Although several issues have been raised on this appeal, our disposition renders it unnecessary to address all of them. 2 We consider first the People's contention that D. D.'s motion for a new trial was not timely filed and therefore D. D.'s appeal should be dismissed. Next we address D. D.'s assertion that she was not adequately advised of her constitutional and other legal rights as required by statute. We then turn to D. D.'s argument that use of the preponderance of the evidence standard in the adjudicatory and dispositional stages of a dependency or neglect proceeding in which termination of parental rights is sought violates due process of law, and finally consider D. D.'s contention that the court erred in admitting into evidence the department's dispositional report and the evaluative report prepared by the Children's Diagnostic Center.

II. The Motion for a New Trial.

The People initially argue that D. D.'s appeal should be dismissed because her motion for a new trial was untimely filed. We disagree.

The time for filing a motion for a new trial commences on the date of the entry of the final judgment or, in this case, the decree of termination. People in the Interest of E. A., 638 P.2d 278 (Colo.1981); People in the Interest of F. M., Colo.App., 609 P.2d 1123 (1980). Although C.R.J.P. 20(a) was repealed effective July 1, 1980, it nevertheless governed the time for filing a motion for a new trial in this proceeding. The rule provided:

A motion for new trial or rehearing shall be in writing and shall be made within ten days of entry of the order or decree unless time is enlarged by the court. It shall state the particulars in which the order or decree is in error and the grounds for such motion.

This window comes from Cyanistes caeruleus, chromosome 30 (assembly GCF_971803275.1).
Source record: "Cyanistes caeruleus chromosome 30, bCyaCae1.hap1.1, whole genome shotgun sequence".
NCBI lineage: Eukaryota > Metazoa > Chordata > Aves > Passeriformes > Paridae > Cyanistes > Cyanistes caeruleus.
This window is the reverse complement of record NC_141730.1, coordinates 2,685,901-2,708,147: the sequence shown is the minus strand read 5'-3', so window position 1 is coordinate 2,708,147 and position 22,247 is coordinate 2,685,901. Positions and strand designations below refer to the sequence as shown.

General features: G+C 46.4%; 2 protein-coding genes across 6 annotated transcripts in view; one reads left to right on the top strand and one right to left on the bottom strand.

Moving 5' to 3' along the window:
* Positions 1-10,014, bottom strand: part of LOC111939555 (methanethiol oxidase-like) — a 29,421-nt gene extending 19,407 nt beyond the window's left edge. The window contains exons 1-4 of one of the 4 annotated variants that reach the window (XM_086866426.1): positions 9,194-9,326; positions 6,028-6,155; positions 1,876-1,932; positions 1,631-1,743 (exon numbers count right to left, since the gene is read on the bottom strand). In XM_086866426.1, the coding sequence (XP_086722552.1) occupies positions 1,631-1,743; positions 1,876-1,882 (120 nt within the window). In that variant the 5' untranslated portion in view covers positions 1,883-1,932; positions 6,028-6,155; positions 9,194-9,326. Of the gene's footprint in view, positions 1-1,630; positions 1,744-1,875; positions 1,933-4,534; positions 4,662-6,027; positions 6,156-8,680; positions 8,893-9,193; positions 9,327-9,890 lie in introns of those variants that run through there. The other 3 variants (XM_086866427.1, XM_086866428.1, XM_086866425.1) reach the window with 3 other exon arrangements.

The Rules of Juvenile Procedure are silent on the entry of a judgment of decree. Under C.R.J.P. 1 we therefore must look to the Rules of Civil Procedure, particularly C.R.C.P. 58(a), 3 for guidance on this matter.

Page 630

It is clear in this case that the court did not intend its oral ruling of February 22, 1980, to be the judgment in the case. In fact, because the court believed that no judgment had been entered on this occasion, it refused to dismiss D. D.'s motion for a new trial as untimely filed and instead denied it on its merits. C.R.C.P. 58(a)(2) provides, in pertinent part, that upon a decision by the court granting relief-other than relief in the form of a general jury verdict, or a sum certain or costs, or a denial of all relief-" the court shall promptly prepare a written form of the judgment, and the clerk shall thereupon enter it on the register of actions as provided by Rule 79(a)." Under the circumstances of this case we believe the court's written decree of February 27, 1980, which expressly "ordered, adjudged and decreed" that the parental relationship between D. D. and her children "be and hereby is terminated for all time," constitutes "a written form of the judgment" within the intendment of C.R.C.P. 58(a)(2). See, e.g., Poor v. District Court, 190 Colo. 433, 549 P.2d 756 (1976); In re Marriage of Gardella, 190 Colo. 402, 547 P.2d 928 (1976); Joslin Dry Goods Co. v. Villa Italia, Ltd., 35 Colo.App. 252, 539 P.2d 137 (1975). Since D. D.'s motion for a new trial was filed within ten days after the court's written decree, we hold that the motion was timely filed. Id. Thus the trial court was not deprived of jurisdiction to...

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151 practice notes